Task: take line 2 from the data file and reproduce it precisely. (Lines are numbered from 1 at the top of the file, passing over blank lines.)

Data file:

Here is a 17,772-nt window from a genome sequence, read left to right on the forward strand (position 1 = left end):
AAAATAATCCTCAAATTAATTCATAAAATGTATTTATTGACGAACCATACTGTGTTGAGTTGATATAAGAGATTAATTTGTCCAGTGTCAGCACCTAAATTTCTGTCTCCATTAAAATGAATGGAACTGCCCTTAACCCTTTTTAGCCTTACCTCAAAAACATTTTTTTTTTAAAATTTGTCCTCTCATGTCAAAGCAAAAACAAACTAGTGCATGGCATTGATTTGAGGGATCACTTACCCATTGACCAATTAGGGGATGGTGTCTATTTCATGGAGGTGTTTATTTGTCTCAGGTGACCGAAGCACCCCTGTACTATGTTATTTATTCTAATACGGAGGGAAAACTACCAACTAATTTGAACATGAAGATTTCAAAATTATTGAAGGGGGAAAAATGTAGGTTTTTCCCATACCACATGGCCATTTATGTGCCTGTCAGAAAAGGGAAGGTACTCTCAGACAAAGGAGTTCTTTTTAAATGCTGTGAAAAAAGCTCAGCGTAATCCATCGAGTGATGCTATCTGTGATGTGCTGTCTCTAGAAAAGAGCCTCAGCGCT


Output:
AAAATAATCCTCAAATTAATTCATAAAATGTATTTATTGACGAACCATACTGTGTTGAGTTGATATAAGAGATTAATTTGTCCAGTGTCAGCACCTAAATTTCTGTCTCCATTAAAATGAATGGAACTGCCCTTAACCCTTTTTAGCCTTACCTCAAAAACATTTTTTTTTTAAAATTTGTCCTCTCATGTCAAAGCAAAAACAAACTAGTGCATGGCATTGATTTGAGGGATCACTTACCCATTGACCAATTAGGGGATGGTGTCTATTTCATGGAGGTGTTTATTTGTCTCAGGTGACCGAAGCACCCCTGTACTATGTTATTTATTCTAATACGGAGGGAAAACTACCAACTAATTTGAACATGAAGATTTCAAAATTATTGAAGGGGGAAAAATGTAGGTTTTTCCCATACCACATGGCCATTTATGTGCCTGTCAGAAAAGGGAAGGTACTCTCAGACAAAGGAGTTCTTTTTAAATGCTGTGAAAAAAGCTCAGCGTAATCCATCGAGTGATGCTATCTGTGATGTGCTGTCTCTAGAAAAGAGCCTCAGCGCT